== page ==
• Consider manufacturers who can provide several solutions rather than being locked into one.

  • Remember that not all laminating equipment lines are alike. Choose a system design that provides higher productivity with less energy consumption.

  • What sizes, types and thicknesses of glass laminates do you plan to run—custom versus standard sizes and flexibility for fast production or quick flexible change over? Low-E, for example, requires high-convection, which most laminating line suppliers do not offer. Safety glass and bullet-resistant glazing require added flexibility and system strength. Do you want to have the ability to upgrade the system to handle future production requirements if needed? Also, find out how to size your laminating line to maximize your current cash flow and leverage your strengths for future growth opportunities.

  • What are your preprocessing needs/production requirements? Do you know the best PVB and glass combinations for your highest yield? Have you selected a washer and water purification system? Do you have the equipment and the plant/production space necessary to bring the production cycle in house? Consider alternative sources of supply in case other laminating suppliers cut you off.

  • On what level of quality do you plan to sell? What value proposition will you offer your customers? Is keeping control in house important to you and how much is it worth? Do you demand a premium for the service you offer?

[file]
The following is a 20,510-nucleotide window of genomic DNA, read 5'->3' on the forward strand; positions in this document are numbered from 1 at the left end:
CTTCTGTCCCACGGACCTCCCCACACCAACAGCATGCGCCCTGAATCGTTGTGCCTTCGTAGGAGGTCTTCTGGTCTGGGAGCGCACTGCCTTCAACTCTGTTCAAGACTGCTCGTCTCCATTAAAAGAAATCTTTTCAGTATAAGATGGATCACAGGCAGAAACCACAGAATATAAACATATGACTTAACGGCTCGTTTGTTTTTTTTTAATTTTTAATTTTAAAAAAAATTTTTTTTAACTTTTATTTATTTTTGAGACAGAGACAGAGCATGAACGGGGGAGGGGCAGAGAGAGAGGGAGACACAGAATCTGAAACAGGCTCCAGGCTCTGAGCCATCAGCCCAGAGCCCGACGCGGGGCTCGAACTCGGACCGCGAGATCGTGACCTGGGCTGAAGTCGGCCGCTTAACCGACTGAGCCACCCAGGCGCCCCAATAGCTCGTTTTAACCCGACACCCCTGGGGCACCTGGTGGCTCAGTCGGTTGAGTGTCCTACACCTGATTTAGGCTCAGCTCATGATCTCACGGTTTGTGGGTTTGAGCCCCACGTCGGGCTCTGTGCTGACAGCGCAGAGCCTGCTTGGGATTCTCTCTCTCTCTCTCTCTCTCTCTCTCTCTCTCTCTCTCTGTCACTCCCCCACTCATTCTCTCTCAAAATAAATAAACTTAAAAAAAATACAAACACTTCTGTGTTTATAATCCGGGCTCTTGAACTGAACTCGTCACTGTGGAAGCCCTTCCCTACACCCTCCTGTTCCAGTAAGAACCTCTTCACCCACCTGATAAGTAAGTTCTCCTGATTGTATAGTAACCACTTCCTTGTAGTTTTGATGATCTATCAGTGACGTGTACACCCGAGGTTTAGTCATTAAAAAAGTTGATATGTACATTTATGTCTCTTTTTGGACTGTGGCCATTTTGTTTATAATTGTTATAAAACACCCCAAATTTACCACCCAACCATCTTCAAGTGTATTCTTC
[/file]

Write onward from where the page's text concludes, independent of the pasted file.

• What skill level is required to operate the line? 

  • What is the line’s per-shift production output?

  • How can the line help you meet your quality production requirements?

  • What scrap rate can I anticipate?

  • How fast is the line? 

  • How accurate is the line?

  • How will the return on investment support future growth for your company? 

  • What is the line’s average production cycle time? 

  • What is the minimum and maximum size the equipment can accommodate?• How long before this line becomes obsolete?

    Insulating Glass Lines:

  • Start with a detailed projection of all types of IG constructions that you expect to see at least three years into the future. Often, the best equipment vendors are ones that can provide a variety of solution ideas that can then be refined with the detailed knowledge of where a manufacturer is going.

  • What type of spacer technology can the line accommodate? 

  • How many sealed units can the line produce per shift? 

  • What is the maximum and minimum unit sizes the line can produce?

  • What capabilities does the line offer for fabricating specials, such as shaped units, interior or exterior muntins and/or multiple air spaces?

  • What are the benefits and disadvantages of horizontal vs. vertical production lines? 

  • What level of production output is most conducive to support automatic production?

  • Consider your needs or desires for machine configuration add-ons, including:• Automated glass loading system;

  • Edge deletion system;

  • Arissing/seaming;

  • Grills applicator;

  • Gas filling;

  • Cork applicator; and